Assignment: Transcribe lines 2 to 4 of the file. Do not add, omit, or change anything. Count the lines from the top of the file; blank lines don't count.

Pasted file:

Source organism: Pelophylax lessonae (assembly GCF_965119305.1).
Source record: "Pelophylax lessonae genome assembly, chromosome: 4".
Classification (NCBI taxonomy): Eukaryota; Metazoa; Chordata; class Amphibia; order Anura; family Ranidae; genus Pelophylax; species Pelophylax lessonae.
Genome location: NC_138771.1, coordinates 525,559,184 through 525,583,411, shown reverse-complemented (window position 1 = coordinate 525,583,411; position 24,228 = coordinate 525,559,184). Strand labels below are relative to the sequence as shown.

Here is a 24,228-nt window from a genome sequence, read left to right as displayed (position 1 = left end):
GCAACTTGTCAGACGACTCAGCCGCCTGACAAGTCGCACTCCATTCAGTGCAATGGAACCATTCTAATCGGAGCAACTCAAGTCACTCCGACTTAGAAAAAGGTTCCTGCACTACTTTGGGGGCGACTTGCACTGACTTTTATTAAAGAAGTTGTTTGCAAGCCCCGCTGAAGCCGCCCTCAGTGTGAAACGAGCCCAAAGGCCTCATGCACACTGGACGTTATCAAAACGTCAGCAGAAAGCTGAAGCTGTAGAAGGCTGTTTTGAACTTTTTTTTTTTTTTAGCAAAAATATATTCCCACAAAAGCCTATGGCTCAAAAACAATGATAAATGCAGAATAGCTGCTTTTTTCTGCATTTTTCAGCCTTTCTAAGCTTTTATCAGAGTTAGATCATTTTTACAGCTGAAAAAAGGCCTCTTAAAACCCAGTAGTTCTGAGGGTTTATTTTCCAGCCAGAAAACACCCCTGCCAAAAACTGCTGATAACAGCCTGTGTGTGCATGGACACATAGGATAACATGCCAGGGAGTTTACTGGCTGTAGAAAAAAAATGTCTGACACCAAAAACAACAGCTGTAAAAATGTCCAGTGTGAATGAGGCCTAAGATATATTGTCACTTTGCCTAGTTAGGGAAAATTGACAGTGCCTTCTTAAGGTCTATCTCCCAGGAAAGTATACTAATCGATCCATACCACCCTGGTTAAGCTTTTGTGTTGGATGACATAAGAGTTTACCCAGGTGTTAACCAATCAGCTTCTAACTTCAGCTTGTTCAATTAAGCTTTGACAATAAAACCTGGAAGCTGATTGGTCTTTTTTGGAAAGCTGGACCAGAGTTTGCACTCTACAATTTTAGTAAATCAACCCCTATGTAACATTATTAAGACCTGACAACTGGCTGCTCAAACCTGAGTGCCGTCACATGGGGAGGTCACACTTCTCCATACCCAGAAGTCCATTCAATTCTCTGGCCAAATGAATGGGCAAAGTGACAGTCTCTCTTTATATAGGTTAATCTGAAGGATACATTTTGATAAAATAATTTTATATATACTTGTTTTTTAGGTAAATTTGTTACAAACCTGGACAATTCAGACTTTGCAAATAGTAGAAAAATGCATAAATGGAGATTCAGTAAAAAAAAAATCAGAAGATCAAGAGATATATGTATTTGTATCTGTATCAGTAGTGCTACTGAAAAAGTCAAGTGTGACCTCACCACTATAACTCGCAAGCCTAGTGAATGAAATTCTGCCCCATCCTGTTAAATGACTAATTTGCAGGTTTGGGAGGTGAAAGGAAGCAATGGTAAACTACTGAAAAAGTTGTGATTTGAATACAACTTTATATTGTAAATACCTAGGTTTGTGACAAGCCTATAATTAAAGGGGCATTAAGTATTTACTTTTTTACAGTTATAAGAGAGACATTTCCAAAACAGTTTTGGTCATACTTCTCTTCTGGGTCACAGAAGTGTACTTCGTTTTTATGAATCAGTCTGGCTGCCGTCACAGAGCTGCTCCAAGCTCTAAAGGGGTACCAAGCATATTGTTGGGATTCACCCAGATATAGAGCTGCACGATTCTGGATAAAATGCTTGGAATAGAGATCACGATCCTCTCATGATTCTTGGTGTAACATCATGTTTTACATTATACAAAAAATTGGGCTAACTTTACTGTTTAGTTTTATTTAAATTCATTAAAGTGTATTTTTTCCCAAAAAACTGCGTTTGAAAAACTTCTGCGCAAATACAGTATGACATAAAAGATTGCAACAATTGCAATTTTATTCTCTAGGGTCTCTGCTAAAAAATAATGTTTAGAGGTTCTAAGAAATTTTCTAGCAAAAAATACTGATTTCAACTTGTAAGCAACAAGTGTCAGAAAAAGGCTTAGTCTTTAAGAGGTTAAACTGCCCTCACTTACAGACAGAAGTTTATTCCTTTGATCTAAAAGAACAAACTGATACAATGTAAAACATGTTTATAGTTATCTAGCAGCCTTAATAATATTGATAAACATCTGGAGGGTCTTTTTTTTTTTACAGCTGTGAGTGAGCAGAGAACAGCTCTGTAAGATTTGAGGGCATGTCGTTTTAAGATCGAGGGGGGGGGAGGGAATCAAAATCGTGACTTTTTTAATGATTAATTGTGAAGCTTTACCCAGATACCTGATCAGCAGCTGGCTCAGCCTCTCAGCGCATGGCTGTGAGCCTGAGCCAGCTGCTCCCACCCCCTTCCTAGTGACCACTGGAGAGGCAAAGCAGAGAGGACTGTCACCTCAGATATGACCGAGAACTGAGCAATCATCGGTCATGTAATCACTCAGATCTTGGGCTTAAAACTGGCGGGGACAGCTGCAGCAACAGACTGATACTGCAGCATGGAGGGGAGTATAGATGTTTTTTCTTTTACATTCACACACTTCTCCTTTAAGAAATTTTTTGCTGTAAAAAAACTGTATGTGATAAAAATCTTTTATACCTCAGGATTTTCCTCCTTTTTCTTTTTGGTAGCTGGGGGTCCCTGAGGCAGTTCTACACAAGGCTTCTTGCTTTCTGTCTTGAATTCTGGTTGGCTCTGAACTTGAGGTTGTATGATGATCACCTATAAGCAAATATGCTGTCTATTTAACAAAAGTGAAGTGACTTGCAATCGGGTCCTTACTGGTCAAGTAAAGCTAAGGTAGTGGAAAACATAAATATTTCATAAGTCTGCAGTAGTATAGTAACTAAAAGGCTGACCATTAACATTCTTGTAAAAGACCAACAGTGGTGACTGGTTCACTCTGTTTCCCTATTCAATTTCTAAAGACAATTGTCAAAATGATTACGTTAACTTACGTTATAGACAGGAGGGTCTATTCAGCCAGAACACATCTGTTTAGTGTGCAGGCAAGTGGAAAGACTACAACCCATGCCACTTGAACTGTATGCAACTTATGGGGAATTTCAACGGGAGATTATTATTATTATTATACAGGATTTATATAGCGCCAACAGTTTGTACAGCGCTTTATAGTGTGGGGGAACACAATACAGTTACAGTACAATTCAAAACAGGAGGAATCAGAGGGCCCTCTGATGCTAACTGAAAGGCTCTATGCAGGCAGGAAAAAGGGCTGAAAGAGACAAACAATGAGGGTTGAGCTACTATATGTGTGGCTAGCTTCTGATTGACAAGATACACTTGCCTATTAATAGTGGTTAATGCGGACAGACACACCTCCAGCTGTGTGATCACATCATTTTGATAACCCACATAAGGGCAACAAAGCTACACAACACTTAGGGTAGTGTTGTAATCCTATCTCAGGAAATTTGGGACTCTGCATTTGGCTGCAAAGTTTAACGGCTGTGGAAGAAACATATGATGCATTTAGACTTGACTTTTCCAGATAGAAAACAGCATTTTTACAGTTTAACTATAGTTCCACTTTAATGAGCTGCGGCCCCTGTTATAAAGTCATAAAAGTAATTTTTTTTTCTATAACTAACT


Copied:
Source record: "Pelophylax lessonae genome assembly, chromosome: 4".
Classification (NCBI taxonomy): Eukaryota; Metazoa; Chordata; class Amphibia; order Anura; family Ranidae; genus Pelophylax; species Pelophylax lessonae.
Genome location: NC_138771.1, coordinates 525,559,184 through 525,583,411, shown reverse-complemented (window position 1 = coordinate 525,583,411; position 24,228 = coordinate 525,559,184). Strand labels below are relative to the sequence as shown.